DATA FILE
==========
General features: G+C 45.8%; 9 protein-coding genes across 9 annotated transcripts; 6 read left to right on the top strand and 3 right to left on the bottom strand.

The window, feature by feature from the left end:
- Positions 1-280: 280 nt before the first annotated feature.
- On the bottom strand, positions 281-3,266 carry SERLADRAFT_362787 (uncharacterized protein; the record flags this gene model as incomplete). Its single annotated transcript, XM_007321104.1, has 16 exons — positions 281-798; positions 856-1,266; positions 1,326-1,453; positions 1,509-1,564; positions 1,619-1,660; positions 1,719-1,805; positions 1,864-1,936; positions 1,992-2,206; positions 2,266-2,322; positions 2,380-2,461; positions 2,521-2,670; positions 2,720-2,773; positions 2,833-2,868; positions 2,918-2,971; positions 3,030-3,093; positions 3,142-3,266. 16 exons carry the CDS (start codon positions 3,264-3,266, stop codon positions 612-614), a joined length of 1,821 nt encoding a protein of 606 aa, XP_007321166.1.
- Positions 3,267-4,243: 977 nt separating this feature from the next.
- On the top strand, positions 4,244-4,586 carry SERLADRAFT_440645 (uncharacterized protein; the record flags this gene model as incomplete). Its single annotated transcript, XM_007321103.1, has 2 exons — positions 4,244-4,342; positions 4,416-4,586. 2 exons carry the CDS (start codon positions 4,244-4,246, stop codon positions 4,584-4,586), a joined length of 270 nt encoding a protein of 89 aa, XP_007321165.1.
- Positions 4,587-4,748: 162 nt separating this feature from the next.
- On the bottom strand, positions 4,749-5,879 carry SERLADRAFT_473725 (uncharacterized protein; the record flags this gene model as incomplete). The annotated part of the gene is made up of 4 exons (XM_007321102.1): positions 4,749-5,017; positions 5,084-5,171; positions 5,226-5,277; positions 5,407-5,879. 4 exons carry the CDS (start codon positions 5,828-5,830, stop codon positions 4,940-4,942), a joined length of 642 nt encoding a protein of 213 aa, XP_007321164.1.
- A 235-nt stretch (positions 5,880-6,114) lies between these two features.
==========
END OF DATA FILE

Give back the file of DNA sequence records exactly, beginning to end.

General features: G+C 45.8%; 9 protein-coding genes across 9 annotated transcripts; 6 read left to right on the top strand and 3 right to left on the bottom strand.

The window, feature by feature from the left end:
- Positions 1-280: 280 nt before the first annotated feature.
- On the bottom strand, positions 281-3,266 carry SERLADRAFT_362787 (uncharacterized protein; the record flags this gene model as incomplete). Its single annotated transcript, XM_007321104.1, has 16 exons — positions 281-798; positions 856-1,266; positions 1,326-1,453; positions 1,509-1,564; positions 1,619-1,660; positions 1,719-1,805; positions 1,864-1,936; positions 1,992-2,206; positions 2,266-2,322; positions 2,380-2,461; positions 2,521-2,670; positions 2,720-2,773; positions 2,833-2,868; positions 2,918-2,971; positions 3,030-3,093; positions 3,142-3,266. 16 exons carry the CDS (start codon positions 3,264-3,266, stop codon positions 612-614), a joined length of 1,821 nt encoding a protein of 606 aa, XP_007321166.1.
- Positions 3,267-4,243: 977 nt separating this feature from the next.
- On the top strand, positions 4,244-4,586 carry SERLADRAFT_440645 (uncharacterized protein; the record flags this gene model as incomplete). Its single annotated transcript, XM_007321103.1, has 2 exons — positions 4,244-4,342; positions 4,416-4,586. 2 exons carry the CDS (start codon positions 4,244-4,246, stop codon positions 4,584-4,586), a joined length of 270 nt encoding a protein of 89 aa, XP_007321165.1.
- Positions 4,587-4,748: 162 nt separating this feature from the next.
- On the bottom strand, positions 4,749-5,879 carry SERLADRAFT_473725 (uncharacterized protein; the record flags this gene model as incomplete). The annotated part of the gene is made up of 4 exons (XM_007321102.1): positions 4,749-5,017; positions 5,084-5,171; positions 5,226-5,277; positions 5,407-5,879. 4 exons carry the CDS (start codon positions 5,828-5,830, stop codon positions 4,940-4,942), a joined length of 642 nt encoding a protein of 213 aa, XP_007321164.1.
- A 235-nt stretch (positions 5,880-6,114) lies between these two features.